Walmart and Rite Aid Corp. have joined with nearly two dozen organizations in the health care supply chain to urge the Food and Drug Administration to re-examine its proposed rule on pharmaceutical labeling.

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Walmart, Rite Aid join effort questioning FDA's proposed rule on drug labeling

March 13th, 2014

WASHINGTON – Walmart and Rite Aid Corp. have joined with nearly two dozen organizations in the health care supply chain to urge the Food and Drug Administration to re-examine its proposed rule on pharmaceutical labeling.

The Generic Pharmaceutical Association (GPhA) said Walmart and Rite Aid added their names to a letter signed by 22 health industry organizations that was sent on Wednesday to the FDA.

The signatories — which also include drug chains Walgreen Co. and CVS Caremark Corp., as well as the National Association of Chain Drug Stores — call on the FDA to "fully explore the potential unintended consequences that the rule may have on patient access and national health care costs. Permitting labeling changes for generic drugs without FDA approval counters 30 years of law requiring generic and brand medicines to have the same labels."

Released in November, the FDA's proposed rule, titled "Supplemental Applications Proposing Labeling Changes for Approved Drugs and Biological Products," would allow generic drug manufacturers to make changes to their products' labels, which they currently aren't permitted to do unless the manufacturer of the reference listed drug (RLD) first changes its label.

Critics of the proposed rule, including lawmakers and policy experts, have questioned its legality, cost and impact on patient safety. They claim the rule would boost the exposure of generic drug makers to product liability lawsuits, which in turn would hike national health care spending because the increased liability would hoist generics prices. That also could impact patient access to generics, which account for 84% of all prescriptions.

GPhA noted that Walmart and Rite Aid are the latest stakeholders to question the proposed rule.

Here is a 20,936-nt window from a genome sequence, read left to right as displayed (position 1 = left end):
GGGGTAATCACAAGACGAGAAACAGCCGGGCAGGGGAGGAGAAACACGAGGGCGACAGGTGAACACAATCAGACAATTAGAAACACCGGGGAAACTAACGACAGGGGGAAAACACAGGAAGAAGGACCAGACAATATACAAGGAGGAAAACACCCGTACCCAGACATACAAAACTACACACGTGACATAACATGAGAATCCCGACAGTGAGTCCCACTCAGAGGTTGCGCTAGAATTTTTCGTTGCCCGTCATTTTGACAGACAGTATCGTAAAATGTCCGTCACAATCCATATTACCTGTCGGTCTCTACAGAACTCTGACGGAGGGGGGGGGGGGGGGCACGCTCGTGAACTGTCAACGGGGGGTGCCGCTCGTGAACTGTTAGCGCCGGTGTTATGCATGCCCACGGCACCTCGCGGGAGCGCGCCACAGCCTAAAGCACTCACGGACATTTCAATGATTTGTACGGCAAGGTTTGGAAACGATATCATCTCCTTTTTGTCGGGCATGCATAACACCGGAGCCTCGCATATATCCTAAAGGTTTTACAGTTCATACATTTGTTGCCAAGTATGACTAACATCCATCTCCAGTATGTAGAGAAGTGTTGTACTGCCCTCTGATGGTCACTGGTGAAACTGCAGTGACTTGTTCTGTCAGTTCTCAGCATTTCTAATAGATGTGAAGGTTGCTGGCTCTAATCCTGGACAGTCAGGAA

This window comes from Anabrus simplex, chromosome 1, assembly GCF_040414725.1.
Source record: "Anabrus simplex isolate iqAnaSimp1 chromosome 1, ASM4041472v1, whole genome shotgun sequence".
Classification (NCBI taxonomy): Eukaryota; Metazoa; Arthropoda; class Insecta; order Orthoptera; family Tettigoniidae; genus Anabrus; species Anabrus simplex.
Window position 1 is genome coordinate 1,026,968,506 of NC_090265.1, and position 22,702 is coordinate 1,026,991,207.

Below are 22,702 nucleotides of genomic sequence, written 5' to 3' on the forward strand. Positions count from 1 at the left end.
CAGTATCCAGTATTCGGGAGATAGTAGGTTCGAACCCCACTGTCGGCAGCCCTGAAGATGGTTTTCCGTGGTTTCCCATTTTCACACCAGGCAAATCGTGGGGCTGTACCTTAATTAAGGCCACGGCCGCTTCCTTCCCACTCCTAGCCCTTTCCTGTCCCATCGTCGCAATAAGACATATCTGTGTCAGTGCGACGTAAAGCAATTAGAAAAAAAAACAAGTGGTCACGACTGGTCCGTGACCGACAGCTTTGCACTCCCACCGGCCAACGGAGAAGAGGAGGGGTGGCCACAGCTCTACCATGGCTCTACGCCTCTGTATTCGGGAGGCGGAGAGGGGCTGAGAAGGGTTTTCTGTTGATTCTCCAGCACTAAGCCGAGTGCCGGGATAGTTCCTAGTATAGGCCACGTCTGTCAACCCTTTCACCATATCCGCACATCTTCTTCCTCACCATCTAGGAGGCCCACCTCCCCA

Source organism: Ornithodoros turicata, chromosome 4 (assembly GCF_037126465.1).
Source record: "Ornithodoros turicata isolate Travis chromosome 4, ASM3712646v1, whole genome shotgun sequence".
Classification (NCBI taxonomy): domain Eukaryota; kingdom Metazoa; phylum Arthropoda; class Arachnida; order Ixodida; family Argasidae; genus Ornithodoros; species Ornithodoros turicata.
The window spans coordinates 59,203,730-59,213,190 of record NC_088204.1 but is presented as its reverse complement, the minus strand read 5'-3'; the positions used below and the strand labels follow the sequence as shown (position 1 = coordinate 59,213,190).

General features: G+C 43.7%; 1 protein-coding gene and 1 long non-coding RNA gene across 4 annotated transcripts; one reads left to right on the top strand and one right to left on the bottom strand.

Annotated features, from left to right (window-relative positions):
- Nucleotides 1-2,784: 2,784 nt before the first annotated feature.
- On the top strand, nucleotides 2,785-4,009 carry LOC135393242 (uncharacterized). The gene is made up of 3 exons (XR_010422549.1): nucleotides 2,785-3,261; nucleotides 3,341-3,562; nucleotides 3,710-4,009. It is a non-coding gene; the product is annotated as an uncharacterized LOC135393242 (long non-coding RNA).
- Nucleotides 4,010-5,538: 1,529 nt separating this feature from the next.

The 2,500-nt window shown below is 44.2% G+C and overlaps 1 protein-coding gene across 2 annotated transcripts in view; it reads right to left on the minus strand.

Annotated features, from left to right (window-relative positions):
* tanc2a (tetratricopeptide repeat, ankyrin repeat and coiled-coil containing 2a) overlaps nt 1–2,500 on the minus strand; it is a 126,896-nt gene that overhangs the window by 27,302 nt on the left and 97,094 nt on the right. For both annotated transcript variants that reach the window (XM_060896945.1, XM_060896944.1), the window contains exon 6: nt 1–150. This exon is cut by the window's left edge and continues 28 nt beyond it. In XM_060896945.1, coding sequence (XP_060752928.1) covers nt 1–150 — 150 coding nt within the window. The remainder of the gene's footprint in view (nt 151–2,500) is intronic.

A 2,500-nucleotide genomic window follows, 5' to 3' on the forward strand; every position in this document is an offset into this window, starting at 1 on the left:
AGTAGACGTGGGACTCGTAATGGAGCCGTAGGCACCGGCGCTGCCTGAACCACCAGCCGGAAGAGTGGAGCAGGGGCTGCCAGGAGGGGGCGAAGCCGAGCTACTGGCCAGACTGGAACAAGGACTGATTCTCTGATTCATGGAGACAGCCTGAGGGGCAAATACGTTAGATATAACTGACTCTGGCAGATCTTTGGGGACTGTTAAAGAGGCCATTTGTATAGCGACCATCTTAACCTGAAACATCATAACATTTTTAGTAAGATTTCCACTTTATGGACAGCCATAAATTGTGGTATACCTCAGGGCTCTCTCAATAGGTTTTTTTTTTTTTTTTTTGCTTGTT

"Walmart was a pioneer in promoting safe, affordable generic medicines for consumers and their families through its ground-breaking $4 generics program and continues to be a leader in ensuring access to life-saving medicines," GPhA president and chief executive officer Ralph Neas said in a statement. "Today they lend their voice to a chorus of health care companies concerned that the proposed rule creates a regulatory framework whereby multiple, different labeling, including different warnings, can simultaneously exist in the marketplace for multiple generic versions of a drug. This would cause dangerous confusion, increase costs and reduce availability of generic medicines for patients who need them most.”

Addressed to FDA commissioner Margaret Hamburg, the letter cited a study by Matrix Global Advisors showing that generic drug spending would climb by $4 billion a year, or 5.4% of generic retail prescription drug spending in 2012, if the proposed labeling rule is implemented. And of that total, government health programs would pay $1.5 billion, and private health insurance would pay $2.5 billion, according to the study.

"As drafted, this rule would burden consumers, taxpayers, large and small businesses, and state and federal governments with billions of dollars in increased costs for generic medicines," the March 12 letter to Hamburg stated. "The proposed rule also may expose pharmacists, physicians, generic drug manufacturers and others in the health care system to substantial new tort liability costs. These, in turn, would require generic manufacturers to adjust prices to stay in business, withdraw products or decline to launch new, affordable versions of brand medicines. This would have a chilling effect on the ability of generic manufacturers and others in the pharmaceutical supply chain to provide affordable medicines to millions of Americans and people across the globe. This is the opposite effect that was intended with the advent of generic medications."

Others signing the letter include McKesson, Cardinal Health, AmerisourceBergen, H.D. Smith, the American Pharmacists Association, the Healthcare Distribution Management Association, the Healthcare Supply Chain Association, Express Scripts, the Pharmaceutical Care Management Association, the Academy of Managed Care Pharmacy, the American Association of Colleges of Pharmacy, the American Society of Health-System Pharmacists, Amerinet, the Cardiovascular Research Foundation, Innovatix, MedAssets, the National Coalition on Health Care, Novation and the Premier Healthcare Alliance.

"We believe that simple changes to the proposed rule can achieve all of FDA's objectives related to efficient communication of important safety information. At this critical juncture, we look forward to working with you, and all stakeholders to identify a course of action that does not put patient safety or patient savings at risk," the letter concluded.